From Grain to Great Taste

Macallan Stills

Back to Basics: What I Learned of Scotch Before Lessons (1) and (2)

Scotch’s journey begins as raw barley, the grass family member used in cereals. To start, grains are soaked in water for 2 – 3 days until green sprouts begin to appear. The wet, germinated grain is then spread across screens and left to dry out, the starches inside changing into a simple sugar, or malt. Next, the malted barley is ground into a coarse flour, mixed with Scottish spring water, and then placed in a washback, a tank in which the blend forms a sort of mush in around 4 – 5 hours. The fourth step is to drain excess liquid from thickened, sugary wort, or the “syrup” to which both yeast and sugar will be added to instigate fermentation. The fermenting wort becomes a “low wine” (22% ABV) in three or four days. It is moved to a copper still to distill at this point, warming slowly, evaporating. The distillate – or vapor – rises into the copper pipes, condenses, and becomes liquid again. Lower in alcohol than it should be, it is distilled a second time, and finally collected into oak barrels, where it will age (for years) until it is bottled and sold.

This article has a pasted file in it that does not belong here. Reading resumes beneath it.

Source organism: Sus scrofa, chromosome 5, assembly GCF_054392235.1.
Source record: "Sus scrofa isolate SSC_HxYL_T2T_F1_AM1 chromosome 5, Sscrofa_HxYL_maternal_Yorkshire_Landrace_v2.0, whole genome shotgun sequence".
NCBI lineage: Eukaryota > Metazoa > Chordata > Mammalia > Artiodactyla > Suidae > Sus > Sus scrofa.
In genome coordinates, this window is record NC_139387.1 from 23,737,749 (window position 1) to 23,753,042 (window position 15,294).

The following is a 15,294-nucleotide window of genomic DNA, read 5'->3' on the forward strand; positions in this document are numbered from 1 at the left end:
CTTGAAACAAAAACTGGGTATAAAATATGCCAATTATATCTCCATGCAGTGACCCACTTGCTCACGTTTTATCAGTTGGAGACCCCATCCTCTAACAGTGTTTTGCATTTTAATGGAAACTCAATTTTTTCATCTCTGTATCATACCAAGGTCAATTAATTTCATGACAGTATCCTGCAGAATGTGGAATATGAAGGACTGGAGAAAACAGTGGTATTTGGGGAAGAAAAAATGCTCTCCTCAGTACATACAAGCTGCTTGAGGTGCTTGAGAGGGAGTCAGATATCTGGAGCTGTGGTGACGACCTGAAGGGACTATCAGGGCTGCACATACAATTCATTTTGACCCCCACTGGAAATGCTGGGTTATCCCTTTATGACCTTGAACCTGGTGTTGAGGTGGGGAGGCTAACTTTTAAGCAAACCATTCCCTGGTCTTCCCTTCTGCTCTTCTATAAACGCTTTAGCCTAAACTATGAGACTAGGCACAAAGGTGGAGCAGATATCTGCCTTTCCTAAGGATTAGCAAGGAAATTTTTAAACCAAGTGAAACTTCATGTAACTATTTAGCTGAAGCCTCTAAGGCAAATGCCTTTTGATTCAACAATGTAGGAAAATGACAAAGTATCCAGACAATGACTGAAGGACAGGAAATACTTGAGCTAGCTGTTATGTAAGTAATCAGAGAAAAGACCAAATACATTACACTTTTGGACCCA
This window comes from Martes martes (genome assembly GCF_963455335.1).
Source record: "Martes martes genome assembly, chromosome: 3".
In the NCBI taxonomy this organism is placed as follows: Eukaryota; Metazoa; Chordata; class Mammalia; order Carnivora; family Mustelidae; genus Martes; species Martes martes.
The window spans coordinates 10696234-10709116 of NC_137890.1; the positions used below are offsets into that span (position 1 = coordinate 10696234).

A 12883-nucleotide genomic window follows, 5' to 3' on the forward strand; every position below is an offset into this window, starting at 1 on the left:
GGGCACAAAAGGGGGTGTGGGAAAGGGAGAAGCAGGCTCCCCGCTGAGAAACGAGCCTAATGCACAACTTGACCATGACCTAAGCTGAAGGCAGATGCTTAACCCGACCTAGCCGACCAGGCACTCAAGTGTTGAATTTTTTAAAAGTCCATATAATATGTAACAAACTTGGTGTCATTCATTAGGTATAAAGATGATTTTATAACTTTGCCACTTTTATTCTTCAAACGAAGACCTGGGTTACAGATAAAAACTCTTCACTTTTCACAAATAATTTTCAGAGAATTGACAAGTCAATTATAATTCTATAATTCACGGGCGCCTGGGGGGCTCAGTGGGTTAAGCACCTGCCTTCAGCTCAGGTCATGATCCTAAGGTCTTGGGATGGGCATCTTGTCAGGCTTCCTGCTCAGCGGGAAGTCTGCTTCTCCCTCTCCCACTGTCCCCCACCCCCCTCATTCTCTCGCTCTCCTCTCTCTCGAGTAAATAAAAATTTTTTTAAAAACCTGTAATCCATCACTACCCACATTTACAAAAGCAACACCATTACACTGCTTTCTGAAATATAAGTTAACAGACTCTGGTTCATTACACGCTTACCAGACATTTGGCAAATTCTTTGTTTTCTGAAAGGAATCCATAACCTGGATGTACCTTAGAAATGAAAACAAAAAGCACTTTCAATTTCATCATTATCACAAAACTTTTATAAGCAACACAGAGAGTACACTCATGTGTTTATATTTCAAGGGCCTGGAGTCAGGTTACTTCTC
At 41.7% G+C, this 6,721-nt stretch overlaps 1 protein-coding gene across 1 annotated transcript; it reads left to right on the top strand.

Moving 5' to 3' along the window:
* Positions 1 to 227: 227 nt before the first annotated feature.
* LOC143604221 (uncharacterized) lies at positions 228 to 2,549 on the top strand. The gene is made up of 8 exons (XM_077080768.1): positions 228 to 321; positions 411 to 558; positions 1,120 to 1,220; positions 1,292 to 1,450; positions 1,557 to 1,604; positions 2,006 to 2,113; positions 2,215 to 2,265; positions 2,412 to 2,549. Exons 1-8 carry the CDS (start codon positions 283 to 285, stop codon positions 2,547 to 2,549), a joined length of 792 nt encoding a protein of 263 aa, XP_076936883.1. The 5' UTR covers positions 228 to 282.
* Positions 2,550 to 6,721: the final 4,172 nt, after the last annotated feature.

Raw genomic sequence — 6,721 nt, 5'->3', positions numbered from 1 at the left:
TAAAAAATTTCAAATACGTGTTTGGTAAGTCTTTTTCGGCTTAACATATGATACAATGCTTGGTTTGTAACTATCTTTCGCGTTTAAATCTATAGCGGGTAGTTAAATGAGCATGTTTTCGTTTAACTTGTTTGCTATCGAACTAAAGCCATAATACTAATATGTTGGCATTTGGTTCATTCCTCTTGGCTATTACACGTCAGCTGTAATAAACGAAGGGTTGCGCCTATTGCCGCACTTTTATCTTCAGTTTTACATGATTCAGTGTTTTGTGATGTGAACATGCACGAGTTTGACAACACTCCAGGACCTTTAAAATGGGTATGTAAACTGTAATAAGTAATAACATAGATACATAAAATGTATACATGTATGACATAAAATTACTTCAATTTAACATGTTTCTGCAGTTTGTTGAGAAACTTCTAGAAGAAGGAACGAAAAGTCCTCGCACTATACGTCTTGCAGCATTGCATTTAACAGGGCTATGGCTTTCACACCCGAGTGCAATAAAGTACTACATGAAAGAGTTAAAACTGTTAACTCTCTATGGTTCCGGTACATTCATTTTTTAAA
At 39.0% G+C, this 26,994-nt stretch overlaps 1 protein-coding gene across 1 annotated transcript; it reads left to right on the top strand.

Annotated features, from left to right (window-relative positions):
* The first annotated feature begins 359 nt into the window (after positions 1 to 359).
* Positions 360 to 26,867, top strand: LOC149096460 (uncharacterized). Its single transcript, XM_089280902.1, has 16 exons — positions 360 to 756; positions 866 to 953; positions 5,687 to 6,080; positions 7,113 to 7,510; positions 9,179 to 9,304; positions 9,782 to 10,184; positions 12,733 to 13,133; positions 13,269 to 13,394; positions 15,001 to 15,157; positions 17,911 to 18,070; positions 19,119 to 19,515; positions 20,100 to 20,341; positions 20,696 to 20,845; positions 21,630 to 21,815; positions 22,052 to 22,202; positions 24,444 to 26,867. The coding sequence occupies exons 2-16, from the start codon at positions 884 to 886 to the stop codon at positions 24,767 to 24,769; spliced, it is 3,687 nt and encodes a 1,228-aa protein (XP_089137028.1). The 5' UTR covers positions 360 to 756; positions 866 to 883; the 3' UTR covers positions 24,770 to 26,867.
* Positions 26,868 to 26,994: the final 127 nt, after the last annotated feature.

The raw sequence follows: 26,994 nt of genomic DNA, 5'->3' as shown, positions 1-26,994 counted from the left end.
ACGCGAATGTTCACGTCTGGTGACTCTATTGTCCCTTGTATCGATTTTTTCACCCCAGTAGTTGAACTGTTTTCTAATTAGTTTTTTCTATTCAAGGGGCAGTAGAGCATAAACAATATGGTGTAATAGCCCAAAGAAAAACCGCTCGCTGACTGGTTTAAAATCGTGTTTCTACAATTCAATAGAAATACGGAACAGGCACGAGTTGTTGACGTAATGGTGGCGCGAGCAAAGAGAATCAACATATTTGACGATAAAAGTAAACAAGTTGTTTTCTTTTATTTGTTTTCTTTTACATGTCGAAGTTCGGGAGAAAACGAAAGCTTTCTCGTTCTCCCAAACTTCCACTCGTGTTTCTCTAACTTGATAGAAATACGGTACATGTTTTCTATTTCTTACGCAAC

Sampled Scotches were from Speyside, found in the northeastern corner of Ireland. Glenfiddich – whose water source is the Robbie Dhu, a freshwater spring – was first. Its nose suggested honey, and its finish was quick and light. Glenlivet followed. Getting its water from Josie’s Well, which draws from an underground aquifer originating less than a mile away from the site, it expressed almond and black pepper on its nose, and had a satisfyingly full mouthfeel and long finish.


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